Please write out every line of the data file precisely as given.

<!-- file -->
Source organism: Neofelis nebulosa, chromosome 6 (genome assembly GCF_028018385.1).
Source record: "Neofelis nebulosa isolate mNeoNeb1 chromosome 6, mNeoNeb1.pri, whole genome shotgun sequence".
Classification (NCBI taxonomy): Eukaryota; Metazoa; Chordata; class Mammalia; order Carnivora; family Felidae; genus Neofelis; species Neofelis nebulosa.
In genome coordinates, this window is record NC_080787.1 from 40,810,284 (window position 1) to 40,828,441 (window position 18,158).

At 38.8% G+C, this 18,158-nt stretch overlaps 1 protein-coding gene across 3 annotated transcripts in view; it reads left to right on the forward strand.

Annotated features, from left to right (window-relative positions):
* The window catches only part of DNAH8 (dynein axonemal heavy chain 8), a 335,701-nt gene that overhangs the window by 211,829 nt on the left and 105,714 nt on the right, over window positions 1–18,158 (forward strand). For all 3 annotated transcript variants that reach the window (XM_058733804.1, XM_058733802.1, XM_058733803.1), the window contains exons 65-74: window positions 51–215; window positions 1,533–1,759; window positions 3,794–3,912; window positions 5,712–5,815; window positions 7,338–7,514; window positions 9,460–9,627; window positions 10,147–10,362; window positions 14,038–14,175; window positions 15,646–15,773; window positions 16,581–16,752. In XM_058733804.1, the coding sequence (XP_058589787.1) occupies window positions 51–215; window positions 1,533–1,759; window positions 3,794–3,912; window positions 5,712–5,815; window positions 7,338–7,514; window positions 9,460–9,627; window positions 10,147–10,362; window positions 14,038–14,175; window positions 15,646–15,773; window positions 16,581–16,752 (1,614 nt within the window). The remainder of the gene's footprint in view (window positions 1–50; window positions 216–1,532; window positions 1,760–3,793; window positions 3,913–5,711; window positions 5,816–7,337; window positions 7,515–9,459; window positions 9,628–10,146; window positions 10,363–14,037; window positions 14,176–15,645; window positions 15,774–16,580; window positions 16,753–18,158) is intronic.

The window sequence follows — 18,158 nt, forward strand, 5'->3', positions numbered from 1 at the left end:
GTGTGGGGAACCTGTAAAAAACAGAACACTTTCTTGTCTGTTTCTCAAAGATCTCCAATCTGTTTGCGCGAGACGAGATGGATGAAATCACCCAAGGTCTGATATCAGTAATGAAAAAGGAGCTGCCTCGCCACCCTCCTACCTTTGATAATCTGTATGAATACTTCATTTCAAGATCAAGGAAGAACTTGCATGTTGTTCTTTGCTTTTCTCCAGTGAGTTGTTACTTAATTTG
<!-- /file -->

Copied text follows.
Source organism: Neofelis nebulosa, chromosome 6 (genome assembly GCF_028018385.1).
Source record: "Neofelis nebulosa isolate mNeoNeb1 chromosome 6, mNeoNeb1.pri, whole genome shotgun sequence".
Classification (NCBI taxonomy): Eukaryota; Metazoa; Chordata; class Mammalia; order Carnivora; family Felidae; genus Neofelis; species Neofelis nebulosa.
In genome coordinates, this window is record NC_080787.1 from 40,810,284 (window position 1) to 40,828,441 (window position 18,158).

At 38.8% G+C, this 18,158-nt stretch overlaps 1 protein-coding gene across 3 annotated transcripts in view; it reads left to right on the forward strand.

Annotated features, from left to right (window-relative positions):
* The window catches only part of DNAH8 (dynein axonemal heavy chain 8), a 335,701-nt gene that overhangs the window by 211,829 nt on the left and 105,714 nt on the right, over window positions 1–18,158 (forward strand). For all 3 annotated transcript variants that reach the window (XM_058733804.1, XM_058733802.1, XM_058733803.1), the window contains exons 65-74: window positions 51–215; window positions 1,533–1,759; window positions 3,794–3,912; window positions 5,712–5,815; window positions 7,338–7,514; window positions 9,460–9,627; window positions 10,147–10,362; window positions 14,038–14,175; window positions 15,646–15,773; window positions 16,581–16,752. In XM_058733804.1, the coding sequence (XP_058589787.1) occupies window positions 51–215; window positions 1,533–1,759; window positions 3,794–3,912; window positions 5,712–5,815; window positions 7,338–7,514; window positions 9,460–9,627; window positions 10,147–10,362; window positions 14,038–14,175; window positions 15,646–15,773; window positions 16,581–16,752 (1,614 nt within the window). The remainder of the gene's footprint in view (window positions 1–50; window positions 216–1,532; window positions 1,760–3,793; window positions 3,913–5,711; window positions 5,816–7,337; window positions 7,515–9,459; window positions 9,628–10,146; window positions 10,363–14,037; window positions 14,176–15,645; window positions 15,774–16,580; window positions 16,753–18,158) is intronic.

The window sequence follows — 18,158 nt, forward strand, 5'->3', positions numbered from 1 at the left end:
GTGTGGGGAACCTGTAAAAAACAGAACACTTTCTTGTCTGTTTCTCAAAGATCTCCAATCTGTTTGCGCGAGACGAGATGGATGAAATCACCCAAGGTCTGATATCAGTAATGAAAAAGGAGCTGCCTCGCCACCCTCCTACCTTTGATAATCTGTATGAATACTTCATTTCAAGATCAAGGAAGAACTTGCATGTTGTTCTTTGCTTTTCTCCAGTGAGTTGTTACTTAATTTG